• Without styling, "Hello world!" is stuck on the left edge.
  • The question mark icon in the widgets ribbon does not relate to our widget at all.
  • There are two weird labels:
    • when you hover the map icon in the widgets ribbon.
    • in the widget's title in the upper left corner of the widget.

Let's scratch these itches before we move on.


To improve your experience, save the dashboard now. Your URL will now end with /dashboard/<id> where "id" is a short string. From here on out, each time you refresh the page, you will end up directly on your widget.

Add Style#

Since Map is a React Component, we could easily hardcode a horizontal padding onto it. However, our widget can be used in other contexts (like an atoti notebook) where that hardcoded style might not look good.

For this reason, widgets accept a style prop passed in from their parents. This style prop contains all the styling needed to make a widget look good inside its parent. Now we just have to wire that styling in.

const Map: FC<WidgetPluginProps> = (props) => {  return (-    <div>+    <div style={}>      Hello World!    </div>  );};

With this change, Map allows its parent (in our case, the dashboard) to control its style. Now our map will look good in a dashboard as well as in a notebook (which would pass its own style object down).

Add an icon#

Because pluginWidgetMap is a WidgetPlugin, it has an Icon property where we can attach an icon to represent our Component.

We will download a new file, IconWorld.tsx. It contains a React Component that displays a globe icon. This makes it perfect for our map! Click here to download it.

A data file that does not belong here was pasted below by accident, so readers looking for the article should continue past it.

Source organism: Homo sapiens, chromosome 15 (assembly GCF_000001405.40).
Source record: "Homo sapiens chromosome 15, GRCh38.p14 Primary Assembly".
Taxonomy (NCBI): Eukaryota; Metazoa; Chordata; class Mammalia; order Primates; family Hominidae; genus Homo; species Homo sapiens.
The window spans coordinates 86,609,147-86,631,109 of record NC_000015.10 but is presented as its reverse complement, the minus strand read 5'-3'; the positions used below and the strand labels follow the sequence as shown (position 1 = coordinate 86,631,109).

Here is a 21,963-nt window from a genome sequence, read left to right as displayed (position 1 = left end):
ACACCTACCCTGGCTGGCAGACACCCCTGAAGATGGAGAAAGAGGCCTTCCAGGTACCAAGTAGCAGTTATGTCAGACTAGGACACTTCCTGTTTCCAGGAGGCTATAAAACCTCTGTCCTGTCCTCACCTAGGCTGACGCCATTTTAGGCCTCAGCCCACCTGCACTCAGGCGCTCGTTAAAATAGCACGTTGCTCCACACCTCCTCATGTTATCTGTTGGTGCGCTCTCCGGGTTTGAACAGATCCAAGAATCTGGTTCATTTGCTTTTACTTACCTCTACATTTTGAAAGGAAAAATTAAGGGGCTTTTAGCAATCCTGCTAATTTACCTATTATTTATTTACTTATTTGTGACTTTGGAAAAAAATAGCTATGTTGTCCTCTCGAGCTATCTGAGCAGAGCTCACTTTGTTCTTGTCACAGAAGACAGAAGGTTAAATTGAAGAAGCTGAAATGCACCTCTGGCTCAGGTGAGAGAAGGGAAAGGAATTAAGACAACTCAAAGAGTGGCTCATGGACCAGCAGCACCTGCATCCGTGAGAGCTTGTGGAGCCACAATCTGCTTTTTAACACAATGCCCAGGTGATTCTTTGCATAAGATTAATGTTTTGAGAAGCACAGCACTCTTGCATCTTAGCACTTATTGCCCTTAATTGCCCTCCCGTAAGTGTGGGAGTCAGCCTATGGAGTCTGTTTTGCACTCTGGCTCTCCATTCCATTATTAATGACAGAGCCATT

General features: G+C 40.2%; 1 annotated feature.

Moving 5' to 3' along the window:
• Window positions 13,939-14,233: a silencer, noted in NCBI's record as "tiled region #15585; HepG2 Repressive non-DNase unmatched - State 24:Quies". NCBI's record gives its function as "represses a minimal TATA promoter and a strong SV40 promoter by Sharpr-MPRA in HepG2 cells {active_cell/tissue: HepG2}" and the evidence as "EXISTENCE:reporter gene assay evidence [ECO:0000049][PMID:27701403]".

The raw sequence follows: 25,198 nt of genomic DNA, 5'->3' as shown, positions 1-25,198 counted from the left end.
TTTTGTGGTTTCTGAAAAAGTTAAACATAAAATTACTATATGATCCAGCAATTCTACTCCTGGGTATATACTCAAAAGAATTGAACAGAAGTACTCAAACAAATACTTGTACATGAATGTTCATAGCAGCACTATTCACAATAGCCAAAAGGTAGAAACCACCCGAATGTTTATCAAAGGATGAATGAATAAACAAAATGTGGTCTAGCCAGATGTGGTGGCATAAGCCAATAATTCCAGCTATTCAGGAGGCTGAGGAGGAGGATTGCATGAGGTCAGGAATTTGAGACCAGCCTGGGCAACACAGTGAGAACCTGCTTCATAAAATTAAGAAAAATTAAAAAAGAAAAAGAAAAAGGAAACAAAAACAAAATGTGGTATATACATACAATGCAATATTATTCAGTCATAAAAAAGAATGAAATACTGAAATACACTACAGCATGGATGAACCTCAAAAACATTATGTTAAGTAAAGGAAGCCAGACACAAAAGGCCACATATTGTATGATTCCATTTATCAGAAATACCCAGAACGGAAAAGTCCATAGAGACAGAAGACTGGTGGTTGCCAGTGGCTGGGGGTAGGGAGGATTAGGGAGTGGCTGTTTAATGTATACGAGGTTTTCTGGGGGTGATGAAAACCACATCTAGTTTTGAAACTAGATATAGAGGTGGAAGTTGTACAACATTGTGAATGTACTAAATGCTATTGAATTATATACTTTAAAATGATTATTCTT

Place IconWorld.tsx next to Map.tsx and wire it into our pluginWidgetMap's Icon property:

+ import { IconWorld } from "./IconWorld";
  export const pluginWidgetMap: WidgetPlugin = {    Component: Map,+   Icon: IconWorld,    initialState: {      widgetKey,    },    key: widgetKey,  };

Add translations#

Now on to those two weird labels we spotted earlier.

Because ActiveUI is made to work with any language, it expects plugins to provide translations for all the locales it is going to support, starting with en-US.

While you can have as many translation entries as you like, the following two are required for all widgets:

  • key, used on the icon's tooltip.
  • defaultName, used as a placeholder for the widget's title.

You might be asking youself: how did they know to use key and defaultName?

These keys are actually the last words in the weird labels we spotted: and ActiveUI adds the other text based on what kind of plugin you're using (WidgetPlugin in our case) and the plugin's key.

Let's head back into pluginWidgetMap.ts to add a translations property to the plugin:

import { IconWorld } from "./IconWorld";
export const pluginWidgetMap: WidgetPlugin = {  Component: Map,  Icon: IconWorld,  initialState: {    widgetKey,  },  key: widgetKey,+ translations: {+   "en-US": {+     key: "Map",+     defaultName: "New map"+   }+ }};

You can (and should) add more translations every time you add another caption to your widget. This way, you will fully support your widget's different locales. More on this later in the tutorial. 😊

Congratulations, you just created your first ActiveUI widget!